Program boosts grades for Boise junior high kids

Paul Altorfer doesn’t teach a subject at Fairmont Junior High. He teaches students how to prepare for other class work.

Altorfer’s elective class is called Advancement Via Individual Determination (AVID) — a national program aimed to prepare students for college and life after K-12 education.

When students arrive daily, they hand him a “tutorial request form,” which lays out questions from coursework they’re struggling with in other classes.

Altorfer sorts students into groups with similar points of confusion — English, math and science groups.

“AVID forces students to face challenging material head-on,” Altorfer said.

In the 2015-16 school year, Fairmont AVID students owned a cumulative grade-point average of 3.03, ahead of the 2.7 grade-point average for all Fairmont students.

“I think the biggest thing that we notice after we introduced the AVID program was the number of students taking accelerated classes,” Altorfer said. “Students struggled at first, but with the new AVID strategies they improve.”

The program

AVID was created more than 30 years ago by a global nonprofit. Students in the program typically speak English as a second language, are struggling in school or are expected to be the first in their family to go to college. The program is available in all the junior high and high schools in the Boise School District with nearly 1,300 students participating.

Students apply and go through an interview process to be accepted into the program. Those accepted learn specific strategies and skills that will help better prepare them for higher education. They are taught how to organize a binder, manage their schedules and track their grades.

Students focus on five core educational areas — writing, inquiry, collaboration, organization and reading. These learning strategies helps teachers guide students through the curriculum and provides students with learning tools that last beyond college graduation.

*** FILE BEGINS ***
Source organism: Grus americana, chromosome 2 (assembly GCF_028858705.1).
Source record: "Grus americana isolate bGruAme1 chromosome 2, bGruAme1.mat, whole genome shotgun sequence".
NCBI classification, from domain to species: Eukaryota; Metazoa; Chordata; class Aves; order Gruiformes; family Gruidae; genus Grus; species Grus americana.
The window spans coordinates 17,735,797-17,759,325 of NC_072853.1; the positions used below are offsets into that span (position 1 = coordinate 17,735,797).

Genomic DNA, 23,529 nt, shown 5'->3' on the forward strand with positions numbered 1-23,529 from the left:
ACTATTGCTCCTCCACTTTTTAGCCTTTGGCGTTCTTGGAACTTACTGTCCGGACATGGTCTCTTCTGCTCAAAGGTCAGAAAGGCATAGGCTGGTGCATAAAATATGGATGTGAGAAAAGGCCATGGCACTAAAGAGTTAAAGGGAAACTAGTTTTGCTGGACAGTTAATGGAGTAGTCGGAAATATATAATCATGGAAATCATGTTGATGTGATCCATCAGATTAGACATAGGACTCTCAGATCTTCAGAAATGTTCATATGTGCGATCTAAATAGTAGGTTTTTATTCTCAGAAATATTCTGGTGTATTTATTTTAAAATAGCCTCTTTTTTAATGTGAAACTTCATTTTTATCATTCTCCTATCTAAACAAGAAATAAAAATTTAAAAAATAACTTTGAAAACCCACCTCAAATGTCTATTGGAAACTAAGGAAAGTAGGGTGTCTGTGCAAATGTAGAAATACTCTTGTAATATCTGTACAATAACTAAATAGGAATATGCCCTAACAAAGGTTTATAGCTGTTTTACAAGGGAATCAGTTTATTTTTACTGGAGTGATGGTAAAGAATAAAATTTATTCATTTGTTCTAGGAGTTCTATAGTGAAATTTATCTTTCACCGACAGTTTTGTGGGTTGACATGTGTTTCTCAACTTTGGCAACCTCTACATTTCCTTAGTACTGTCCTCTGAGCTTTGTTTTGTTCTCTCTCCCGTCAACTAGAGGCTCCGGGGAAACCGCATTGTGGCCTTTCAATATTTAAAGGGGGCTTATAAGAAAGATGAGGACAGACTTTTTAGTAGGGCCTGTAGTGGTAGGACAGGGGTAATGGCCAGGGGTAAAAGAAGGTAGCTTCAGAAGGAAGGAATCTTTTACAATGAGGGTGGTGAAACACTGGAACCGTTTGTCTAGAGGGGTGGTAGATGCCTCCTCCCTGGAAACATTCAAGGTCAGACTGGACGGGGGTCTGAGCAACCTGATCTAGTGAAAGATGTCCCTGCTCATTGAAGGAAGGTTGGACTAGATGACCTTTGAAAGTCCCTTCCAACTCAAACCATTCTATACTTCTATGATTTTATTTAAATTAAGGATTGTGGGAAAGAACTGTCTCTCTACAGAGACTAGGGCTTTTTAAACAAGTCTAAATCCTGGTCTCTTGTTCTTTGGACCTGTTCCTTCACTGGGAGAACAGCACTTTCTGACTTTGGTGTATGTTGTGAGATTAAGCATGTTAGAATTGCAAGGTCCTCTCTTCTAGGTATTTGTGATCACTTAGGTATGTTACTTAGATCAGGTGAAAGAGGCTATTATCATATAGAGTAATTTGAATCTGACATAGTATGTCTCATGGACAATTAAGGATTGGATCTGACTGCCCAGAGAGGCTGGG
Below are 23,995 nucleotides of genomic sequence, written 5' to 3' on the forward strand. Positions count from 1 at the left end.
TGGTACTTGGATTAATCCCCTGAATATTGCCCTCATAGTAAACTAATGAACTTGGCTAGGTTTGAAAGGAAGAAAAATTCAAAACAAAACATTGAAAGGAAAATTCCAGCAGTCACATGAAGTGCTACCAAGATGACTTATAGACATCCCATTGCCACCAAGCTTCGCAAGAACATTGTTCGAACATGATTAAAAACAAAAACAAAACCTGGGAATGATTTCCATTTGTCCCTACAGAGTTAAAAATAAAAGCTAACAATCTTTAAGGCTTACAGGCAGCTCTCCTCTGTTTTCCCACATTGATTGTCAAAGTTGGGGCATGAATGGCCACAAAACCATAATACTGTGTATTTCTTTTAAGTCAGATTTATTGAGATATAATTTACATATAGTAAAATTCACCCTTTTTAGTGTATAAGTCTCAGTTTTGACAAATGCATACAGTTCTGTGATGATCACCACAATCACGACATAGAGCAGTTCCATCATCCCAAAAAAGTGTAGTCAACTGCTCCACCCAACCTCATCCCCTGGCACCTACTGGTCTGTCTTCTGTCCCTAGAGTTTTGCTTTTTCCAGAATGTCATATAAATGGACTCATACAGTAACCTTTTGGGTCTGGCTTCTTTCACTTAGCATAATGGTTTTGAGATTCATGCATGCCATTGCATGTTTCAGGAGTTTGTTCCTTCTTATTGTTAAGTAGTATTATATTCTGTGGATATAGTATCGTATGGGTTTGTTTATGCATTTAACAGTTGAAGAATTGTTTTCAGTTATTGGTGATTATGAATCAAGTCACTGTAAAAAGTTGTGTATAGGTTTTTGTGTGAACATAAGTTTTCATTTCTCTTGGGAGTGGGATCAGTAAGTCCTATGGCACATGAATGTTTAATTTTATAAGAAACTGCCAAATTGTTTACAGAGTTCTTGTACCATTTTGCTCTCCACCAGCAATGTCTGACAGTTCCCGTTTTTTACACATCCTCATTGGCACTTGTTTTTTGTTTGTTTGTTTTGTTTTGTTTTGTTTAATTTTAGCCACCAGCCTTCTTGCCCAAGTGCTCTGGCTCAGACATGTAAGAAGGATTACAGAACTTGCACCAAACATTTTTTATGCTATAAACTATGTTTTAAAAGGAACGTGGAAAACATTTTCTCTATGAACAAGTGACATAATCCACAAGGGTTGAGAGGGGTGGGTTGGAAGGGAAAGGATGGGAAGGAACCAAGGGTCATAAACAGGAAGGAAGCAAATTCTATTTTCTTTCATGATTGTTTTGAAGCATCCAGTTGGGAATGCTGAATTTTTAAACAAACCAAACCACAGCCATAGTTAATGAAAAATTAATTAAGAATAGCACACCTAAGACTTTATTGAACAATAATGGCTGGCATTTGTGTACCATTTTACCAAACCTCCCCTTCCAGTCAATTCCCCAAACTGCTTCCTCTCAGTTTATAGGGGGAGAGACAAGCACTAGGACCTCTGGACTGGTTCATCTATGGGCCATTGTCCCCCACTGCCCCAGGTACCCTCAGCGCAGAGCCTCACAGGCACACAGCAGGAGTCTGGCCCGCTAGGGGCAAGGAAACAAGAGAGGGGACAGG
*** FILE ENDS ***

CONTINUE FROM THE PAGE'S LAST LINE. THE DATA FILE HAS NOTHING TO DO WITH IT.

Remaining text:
“We want to close the achievement gap,” said Niki Jones, an AVID teacher at Fairmont. “You want kids to have confidences to know they can do whatever is needed to be successful beyond being in a classroom.”

Fairmont AVID elective classes bring in college tutors two days a week. In addition, guest speakers visit and other teachers in the school frequently provide feedback on how AVID students are performing in their classes.

Other days, students receive lessons on reading, writing and studying. They’ve all been schooled on a form of note-taking called Cornell Notes. They also take field trips to colleges in the region. All of this is done to prepare students for the more rigorous coursework they’ll encounter in high school. It’s also done so they can understand that they can go to college.

For Kevin, a seventh grader at Fairmont, AVID is more than a prep program. It also is a support service where he can find encouragement and a push towards achieving his best in school.

“I want to attend college and live in a good home,” Kevin said. “AVID is taking me down that path.”

AVID teachers try and provide a family atmosphere and they allow students to find an identity.

“The only family a lot of these kids have is the AVID class and teacher,” Jones said. “These students feel they are in a safe place and as a teacher you’re a support system.”

The results

Of the 800 students at Fairmont, 238 enroll in AVID and nearly 93 percent of AVID students take accelerated courses and pass those with a C or better. About 140 incoming seventh graders are on the waiting list for next school year.

“We believe it’s better to take a rigorous accelerated class and get a C than take a general class and get an A,” Altorfer said.

Fairmont is a national demonstration school — it’s the highest of recognition an AVID school can achieve and the only school in Idaho. Fairmont underwent a validation process that is required every two years to ensure fidelity to AVID strategies.

“It’s a lot of work, but worth it,” Altorfer said. “More involvement in junior high means more students will be better positioned to succeed in high school.”


Andrew Reed

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